- Universal Health Services and home health giant Bayada signed a definitive agreement on Thursday to form a joint venture providing care in the home.
- Bayada will manage post-acute home health operations, while UHS will utilize Bayada’s years of expertise in the sector in tandem with UHS’ capabilities and resources to further its integrated model, Kyle Moore, VP of Ambulatory Services for UHS, told Healthcare Dive.
- Financial terms of the deal were not disclosed, but “further information about planned markets will follow,” Moore said.
Even before the pandemic stressed the nation’s inpatient capacity, hospitals were looking for ways to expand care beyond the inpatient setting as admissions flatlined and more patients asked for care in the home.
It’s a savvy financial investment: America’s population is trending older — about 10,000 baby boomers turn 65 every day — and the current patchwork chassis of assisted living facilities and nursing homes with too-high prices and too-few beds isn’t strong enough to hold the growing weight, experts warn.
King of Prussia, Pa.-based operator UHS and Bayada will offer a slew of at-home services, including help recovering from an illness, injury or hospitalization from COVID-19 or any other condition, per the release.
The two companies said they expect to see significant demand for home health services in the next few years. Studies show care at home is generally cheaper and has better outcomes than care provided in the hospital.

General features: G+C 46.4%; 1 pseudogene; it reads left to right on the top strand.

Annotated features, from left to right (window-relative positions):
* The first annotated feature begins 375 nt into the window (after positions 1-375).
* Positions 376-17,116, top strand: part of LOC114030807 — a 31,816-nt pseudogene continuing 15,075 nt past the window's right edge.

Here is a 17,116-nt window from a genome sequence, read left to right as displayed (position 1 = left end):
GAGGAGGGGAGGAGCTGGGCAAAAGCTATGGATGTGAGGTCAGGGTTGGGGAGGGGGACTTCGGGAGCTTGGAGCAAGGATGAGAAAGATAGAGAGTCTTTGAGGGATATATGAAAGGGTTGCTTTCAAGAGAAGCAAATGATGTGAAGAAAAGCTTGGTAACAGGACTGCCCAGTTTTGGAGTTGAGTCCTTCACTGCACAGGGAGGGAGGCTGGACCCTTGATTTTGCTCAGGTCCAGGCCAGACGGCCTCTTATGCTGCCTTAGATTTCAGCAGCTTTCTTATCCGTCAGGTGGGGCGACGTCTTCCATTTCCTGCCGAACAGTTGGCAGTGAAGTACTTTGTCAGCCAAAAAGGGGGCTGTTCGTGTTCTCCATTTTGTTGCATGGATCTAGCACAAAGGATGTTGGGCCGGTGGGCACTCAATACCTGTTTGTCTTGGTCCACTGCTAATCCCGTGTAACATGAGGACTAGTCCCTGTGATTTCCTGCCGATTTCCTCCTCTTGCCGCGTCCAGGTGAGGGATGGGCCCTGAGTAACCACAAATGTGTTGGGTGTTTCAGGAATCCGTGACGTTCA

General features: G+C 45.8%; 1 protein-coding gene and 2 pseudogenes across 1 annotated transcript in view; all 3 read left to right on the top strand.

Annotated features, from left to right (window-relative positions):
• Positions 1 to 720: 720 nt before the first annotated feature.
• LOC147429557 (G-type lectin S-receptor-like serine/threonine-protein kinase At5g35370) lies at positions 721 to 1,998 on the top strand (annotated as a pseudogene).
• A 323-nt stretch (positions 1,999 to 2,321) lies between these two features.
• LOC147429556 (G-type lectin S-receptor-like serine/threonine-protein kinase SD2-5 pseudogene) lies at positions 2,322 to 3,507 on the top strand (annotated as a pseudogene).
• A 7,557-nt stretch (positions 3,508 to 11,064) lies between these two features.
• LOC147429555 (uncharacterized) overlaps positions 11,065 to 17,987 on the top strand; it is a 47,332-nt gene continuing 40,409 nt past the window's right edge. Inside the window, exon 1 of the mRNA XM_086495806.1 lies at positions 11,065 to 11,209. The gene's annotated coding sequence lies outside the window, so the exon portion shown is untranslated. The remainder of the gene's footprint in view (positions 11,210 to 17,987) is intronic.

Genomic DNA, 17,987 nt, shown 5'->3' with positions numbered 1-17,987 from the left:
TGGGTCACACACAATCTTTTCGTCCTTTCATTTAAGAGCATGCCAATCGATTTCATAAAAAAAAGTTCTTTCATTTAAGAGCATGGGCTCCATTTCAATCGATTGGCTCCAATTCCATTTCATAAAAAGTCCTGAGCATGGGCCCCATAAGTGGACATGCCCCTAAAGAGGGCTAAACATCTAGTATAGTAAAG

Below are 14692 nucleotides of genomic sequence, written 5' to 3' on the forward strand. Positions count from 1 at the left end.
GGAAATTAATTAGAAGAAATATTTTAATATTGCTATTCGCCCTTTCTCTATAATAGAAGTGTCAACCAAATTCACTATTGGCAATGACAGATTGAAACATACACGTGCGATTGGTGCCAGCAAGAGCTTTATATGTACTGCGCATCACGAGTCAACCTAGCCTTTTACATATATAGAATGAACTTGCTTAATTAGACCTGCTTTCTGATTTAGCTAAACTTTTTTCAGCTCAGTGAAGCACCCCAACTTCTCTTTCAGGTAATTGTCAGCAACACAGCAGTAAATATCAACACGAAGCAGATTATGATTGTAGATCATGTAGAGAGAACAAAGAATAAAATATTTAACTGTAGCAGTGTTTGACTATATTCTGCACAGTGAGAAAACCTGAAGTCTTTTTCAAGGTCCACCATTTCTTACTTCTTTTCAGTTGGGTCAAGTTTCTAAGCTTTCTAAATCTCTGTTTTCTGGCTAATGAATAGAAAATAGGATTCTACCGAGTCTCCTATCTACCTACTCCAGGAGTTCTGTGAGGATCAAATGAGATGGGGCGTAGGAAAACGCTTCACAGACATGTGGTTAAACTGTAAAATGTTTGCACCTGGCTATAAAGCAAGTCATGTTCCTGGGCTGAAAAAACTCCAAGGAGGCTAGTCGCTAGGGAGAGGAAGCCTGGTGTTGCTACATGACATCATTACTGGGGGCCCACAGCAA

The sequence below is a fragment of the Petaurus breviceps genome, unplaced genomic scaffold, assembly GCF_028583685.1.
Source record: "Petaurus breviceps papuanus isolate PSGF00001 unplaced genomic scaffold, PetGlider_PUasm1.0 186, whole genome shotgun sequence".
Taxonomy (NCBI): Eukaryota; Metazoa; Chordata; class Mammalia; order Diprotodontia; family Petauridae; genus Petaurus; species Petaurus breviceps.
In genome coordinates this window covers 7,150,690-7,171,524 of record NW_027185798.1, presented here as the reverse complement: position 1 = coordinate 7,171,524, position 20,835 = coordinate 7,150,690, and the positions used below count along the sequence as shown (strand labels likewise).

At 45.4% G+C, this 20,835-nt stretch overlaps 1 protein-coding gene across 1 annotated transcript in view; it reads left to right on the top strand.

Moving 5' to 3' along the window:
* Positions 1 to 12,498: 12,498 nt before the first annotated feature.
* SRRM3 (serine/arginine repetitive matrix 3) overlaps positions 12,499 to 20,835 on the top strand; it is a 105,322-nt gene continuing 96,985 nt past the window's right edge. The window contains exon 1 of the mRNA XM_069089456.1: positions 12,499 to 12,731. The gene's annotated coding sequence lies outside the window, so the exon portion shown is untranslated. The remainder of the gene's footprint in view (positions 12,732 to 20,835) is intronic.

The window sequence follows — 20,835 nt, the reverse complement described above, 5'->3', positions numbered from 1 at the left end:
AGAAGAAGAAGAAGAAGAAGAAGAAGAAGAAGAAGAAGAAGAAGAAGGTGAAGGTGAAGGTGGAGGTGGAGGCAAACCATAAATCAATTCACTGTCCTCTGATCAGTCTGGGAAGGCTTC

Moorestown, N.J.-based Bayada has been operating in-home nursing, rehab, therapeutic, hospice and assisted care services for 45 years. The company has a sizeable footprint, operating in 23 states and employing 28,000 nurses, home health aides and other medical staff.
Bayada, which transitioned to a nonprofit in 2018, brought in revenue of $1.5 billion last year. Its pediatric home health business made up a third of the total.
Integrated health system UHS brought in $11.4 billion in revenue last year across its 26 acute care hospitals, 328 behavioral health facilities and 42 outpatient and ambulatory care facilities. However, the behemoth operator rescinded its earnings forecast for 2020 following plummeting operating income and rising expenses in the first quarter.
The news comes roughly a week after UHS paid $122 million to the DOJ to settle a years-long investigation into alleged billing fraud at its behavioral health facilities.
The pandemic has illustrated the need for U.S. hospitals to look for new ways to ensure continuity of care for their patients, COVID-19 or otherwise, as ICU beds rapidly fill. Some hospitals are becoming overwhelmed in new hotspots in the South and West, many in states with a high percentage of older adults like California, Florida and Texas.
In June, Salt Lake City-based system Intermountain Healthcare launched an at-home care service for specific conditions like congestive heart failure, infections and some cancer diagnoses. The offering was accelerated due to the pandemic but not because of it, though there are examples of hospital-in-the-home options created due to COVID-19, such as Minnesota North Memorial Health’s venture with senior services provider Lifesprk.